(Essentials of Argument, by Nancy Wood)
This is another review in the series on critical thinking. So, far, it is the 4th article.
Why do we spend so much time on the topic of critical thinking? Because understanding the law depends (at least theoretically), on understanding the creation and reasoning behind it. The more we know about that, the more in depth we can go, and either apply the law, or lobby to have it changed.
Hence, it is the skill itself that is essential, not necessarily the individual arguments themselves.
This book is different in that is has a largely academic undertone to it. Being able to research and analyse issues for classroom and presentations is a large theme of it. A main focus is writing persuasive and well reasoned essays.
The Wood book also goes through screening and selecting authors for their work, and trying to compare their findings with comparable authors. A lot of time is spent trying to break down opinions and express them clearly, and in a well reasoned manner.
It makes a great deal of sense. If one is writing a school essay, or a Master’s thesis, or PhD. dissertation, coherent reasoning is essential. You wouldn’t want the people reviewing your work to claim that it is illogical or makes no sense.
Further, the book gives examples of strengthening your own arguments, while attempting to fend off opposing arguments, or reasoning that could commonly be used to rebut your claims.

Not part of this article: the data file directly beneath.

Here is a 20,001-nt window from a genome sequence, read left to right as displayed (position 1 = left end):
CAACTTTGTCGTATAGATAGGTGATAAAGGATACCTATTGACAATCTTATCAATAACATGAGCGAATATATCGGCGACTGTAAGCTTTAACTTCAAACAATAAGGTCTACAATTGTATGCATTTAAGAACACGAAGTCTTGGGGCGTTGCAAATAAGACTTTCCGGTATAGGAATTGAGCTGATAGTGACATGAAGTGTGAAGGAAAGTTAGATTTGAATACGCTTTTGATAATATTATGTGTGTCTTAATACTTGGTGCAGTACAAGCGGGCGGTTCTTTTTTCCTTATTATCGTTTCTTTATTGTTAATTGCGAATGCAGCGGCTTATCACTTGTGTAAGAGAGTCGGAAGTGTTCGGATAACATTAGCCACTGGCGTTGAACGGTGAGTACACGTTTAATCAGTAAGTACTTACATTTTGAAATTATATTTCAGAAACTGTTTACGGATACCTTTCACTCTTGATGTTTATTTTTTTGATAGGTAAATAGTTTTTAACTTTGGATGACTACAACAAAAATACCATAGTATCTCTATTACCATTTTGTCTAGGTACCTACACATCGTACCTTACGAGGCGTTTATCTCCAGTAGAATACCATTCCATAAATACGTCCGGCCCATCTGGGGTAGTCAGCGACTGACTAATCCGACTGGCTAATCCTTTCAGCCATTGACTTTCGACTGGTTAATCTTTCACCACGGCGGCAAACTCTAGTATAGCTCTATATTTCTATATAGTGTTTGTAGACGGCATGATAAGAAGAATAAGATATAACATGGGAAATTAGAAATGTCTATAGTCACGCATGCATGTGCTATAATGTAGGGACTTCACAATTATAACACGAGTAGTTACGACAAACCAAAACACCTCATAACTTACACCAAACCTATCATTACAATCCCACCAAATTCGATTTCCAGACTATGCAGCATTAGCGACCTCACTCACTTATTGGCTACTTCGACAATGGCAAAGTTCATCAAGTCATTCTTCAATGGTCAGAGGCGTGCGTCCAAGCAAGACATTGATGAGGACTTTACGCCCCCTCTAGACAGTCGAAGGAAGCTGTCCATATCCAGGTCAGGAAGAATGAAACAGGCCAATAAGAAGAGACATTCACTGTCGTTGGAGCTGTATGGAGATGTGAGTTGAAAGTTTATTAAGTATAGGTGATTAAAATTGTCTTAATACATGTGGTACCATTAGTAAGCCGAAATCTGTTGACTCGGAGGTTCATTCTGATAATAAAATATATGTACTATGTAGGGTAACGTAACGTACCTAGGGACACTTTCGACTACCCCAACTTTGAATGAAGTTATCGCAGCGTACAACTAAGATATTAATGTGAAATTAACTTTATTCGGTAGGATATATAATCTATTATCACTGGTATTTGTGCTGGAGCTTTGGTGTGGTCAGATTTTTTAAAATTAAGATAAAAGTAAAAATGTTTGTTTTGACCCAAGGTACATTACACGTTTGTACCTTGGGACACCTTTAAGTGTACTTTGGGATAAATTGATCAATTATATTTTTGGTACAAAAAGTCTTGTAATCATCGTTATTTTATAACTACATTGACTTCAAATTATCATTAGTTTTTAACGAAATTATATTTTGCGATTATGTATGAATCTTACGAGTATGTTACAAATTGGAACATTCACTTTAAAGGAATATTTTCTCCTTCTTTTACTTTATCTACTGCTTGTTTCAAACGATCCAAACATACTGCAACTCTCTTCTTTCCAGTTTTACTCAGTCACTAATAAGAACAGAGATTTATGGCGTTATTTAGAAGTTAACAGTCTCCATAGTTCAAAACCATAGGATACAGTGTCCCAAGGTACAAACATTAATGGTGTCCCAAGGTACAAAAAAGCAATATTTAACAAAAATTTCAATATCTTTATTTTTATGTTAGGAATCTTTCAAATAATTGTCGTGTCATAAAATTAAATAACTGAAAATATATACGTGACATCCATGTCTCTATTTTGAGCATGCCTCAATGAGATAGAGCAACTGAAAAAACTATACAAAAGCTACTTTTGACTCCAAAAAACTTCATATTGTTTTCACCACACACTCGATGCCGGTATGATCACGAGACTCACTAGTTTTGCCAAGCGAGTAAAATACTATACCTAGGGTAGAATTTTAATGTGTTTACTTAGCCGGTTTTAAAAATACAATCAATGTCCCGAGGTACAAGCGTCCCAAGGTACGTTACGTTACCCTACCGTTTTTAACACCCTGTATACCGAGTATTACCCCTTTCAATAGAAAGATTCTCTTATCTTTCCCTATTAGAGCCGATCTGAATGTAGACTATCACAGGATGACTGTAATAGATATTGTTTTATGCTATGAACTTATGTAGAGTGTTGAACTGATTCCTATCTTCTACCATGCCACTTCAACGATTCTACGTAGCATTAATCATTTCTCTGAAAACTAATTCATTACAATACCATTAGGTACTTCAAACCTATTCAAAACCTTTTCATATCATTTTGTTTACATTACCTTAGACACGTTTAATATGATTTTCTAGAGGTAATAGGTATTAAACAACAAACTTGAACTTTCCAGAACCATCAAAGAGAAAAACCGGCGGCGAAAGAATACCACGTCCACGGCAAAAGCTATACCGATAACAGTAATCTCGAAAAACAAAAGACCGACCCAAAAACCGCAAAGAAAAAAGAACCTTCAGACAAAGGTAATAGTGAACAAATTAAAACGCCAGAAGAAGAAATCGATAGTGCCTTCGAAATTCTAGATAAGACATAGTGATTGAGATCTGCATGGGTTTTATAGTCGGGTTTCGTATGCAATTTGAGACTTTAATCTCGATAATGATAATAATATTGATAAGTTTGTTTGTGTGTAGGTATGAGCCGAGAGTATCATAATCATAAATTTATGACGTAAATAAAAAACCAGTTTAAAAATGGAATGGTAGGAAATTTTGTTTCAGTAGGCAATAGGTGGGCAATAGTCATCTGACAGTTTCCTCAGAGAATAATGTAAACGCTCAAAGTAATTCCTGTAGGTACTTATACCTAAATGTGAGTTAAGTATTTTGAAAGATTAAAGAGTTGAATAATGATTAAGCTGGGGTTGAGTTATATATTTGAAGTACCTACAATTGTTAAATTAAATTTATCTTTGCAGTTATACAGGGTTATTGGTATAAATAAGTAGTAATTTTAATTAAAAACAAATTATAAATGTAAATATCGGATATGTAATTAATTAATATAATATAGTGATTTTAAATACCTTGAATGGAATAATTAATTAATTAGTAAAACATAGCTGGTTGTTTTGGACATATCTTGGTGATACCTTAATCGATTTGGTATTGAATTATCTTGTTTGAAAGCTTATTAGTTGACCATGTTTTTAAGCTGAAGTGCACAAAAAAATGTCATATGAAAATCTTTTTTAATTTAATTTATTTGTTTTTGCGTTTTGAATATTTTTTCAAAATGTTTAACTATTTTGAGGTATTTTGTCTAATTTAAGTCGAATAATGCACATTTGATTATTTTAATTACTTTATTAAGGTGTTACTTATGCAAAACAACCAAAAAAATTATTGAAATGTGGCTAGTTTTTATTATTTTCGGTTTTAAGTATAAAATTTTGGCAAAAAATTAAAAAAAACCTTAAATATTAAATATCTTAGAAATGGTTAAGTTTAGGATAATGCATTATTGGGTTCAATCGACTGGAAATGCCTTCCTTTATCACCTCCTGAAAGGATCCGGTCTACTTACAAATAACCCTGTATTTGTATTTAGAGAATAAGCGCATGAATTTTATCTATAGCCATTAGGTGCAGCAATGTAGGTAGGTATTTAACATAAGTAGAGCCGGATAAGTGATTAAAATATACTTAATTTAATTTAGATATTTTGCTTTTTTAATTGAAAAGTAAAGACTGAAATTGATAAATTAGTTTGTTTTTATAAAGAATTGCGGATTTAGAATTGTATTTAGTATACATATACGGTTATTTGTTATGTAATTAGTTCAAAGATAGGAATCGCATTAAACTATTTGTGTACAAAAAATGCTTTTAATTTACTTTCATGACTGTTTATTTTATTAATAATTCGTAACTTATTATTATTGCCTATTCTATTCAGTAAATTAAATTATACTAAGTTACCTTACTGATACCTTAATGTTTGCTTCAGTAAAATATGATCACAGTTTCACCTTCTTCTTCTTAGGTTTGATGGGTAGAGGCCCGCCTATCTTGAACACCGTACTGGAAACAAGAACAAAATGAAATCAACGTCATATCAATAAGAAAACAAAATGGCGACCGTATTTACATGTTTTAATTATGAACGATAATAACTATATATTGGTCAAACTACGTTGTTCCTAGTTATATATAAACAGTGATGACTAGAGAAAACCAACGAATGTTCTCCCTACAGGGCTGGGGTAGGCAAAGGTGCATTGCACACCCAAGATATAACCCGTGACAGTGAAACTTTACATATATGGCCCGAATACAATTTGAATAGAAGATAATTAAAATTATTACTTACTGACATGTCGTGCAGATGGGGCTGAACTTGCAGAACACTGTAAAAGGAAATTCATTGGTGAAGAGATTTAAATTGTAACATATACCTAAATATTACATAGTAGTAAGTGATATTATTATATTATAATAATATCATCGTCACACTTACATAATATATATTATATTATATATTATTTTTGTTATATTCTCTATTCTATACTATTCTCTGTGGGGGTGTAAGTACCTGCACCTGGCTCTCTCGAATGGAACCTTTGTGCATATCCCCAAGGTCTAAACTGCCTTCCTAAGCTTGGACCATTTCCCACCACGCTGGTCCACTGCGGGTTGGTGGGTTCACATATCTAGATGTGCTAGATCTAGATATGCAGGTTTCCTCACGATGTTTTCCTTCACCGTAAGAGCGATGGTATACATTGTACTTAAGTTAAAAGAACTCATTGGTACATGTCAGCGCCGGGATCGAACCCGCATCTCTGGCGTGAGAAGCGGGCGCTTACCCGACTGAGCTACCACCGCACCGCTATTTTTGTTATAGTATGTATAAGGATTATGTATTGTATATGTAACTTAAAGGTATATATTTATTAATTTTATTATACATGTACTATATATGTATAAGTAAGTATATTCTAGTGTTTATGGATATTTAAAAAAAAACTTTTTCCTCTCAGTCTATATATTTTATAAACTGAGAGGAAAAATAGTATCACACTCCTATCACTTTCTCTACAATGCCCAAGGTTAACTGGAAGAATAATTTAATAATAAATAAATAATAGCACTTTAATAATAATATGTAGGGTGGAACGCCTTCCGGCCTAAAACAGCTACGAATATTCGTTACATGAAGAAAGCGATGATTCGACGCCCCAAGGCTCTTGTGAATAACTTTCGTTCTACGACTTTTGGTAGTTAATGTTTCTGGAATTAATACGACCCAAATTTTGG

As with other books, there is also a section (Pages 147-150) about logical fallacies, such as:
(a) Begging the question (lacks evidence);
(b) Red herring (irrelevant and misleading evidence);
(c) Non sequitur (it does not follow);
(d) Straw man (mischaracterising someone’s arguments);
(e) Stacked evidence
(I) Ad Hominem
(j) Guilt by association
(k) Using authority instead of evidence
(l) Bandwagon appeal
(m) Slippery slope
(n) Creating false needs
This is part of the list that would also be found in the Reed website, which is almost exclusively devoted to dishonest debate tactics. Here, Ms. Wood has a small section on them.
A Brief Outline of The Book
Chapter 1: Recognizing argument and finding issues
Chapter 2: The rhetorical situation
Chapter 3: Research into issues
Chapter 4: Writing exploratory papers
Chapter 5: Toulmin model for argument (parts)
Chapter 6: Types of Claims
Chapter 7: Types of Proof
Chapter 8: Writing the research paper
Chapter 9: Writing the Rogerian argument paper
Chapter 10: Visual and oral argument
There is a fairly interesting topic near the end regarding presentations. This can be applied to both school and work settings. It gives guidelines for how to set up clear and logical presentations without being overwhelming, a useful skill to have.
My only real criticism of this book is that for the most part, it is an exceptionally dry read. To be fair, there isn’t much that can be done to make it exciting. But while it is dry and rather dull, the information presented is quite valuable, especially to students and academics in general.
Nonetheless, devoted students would find it worthwhile.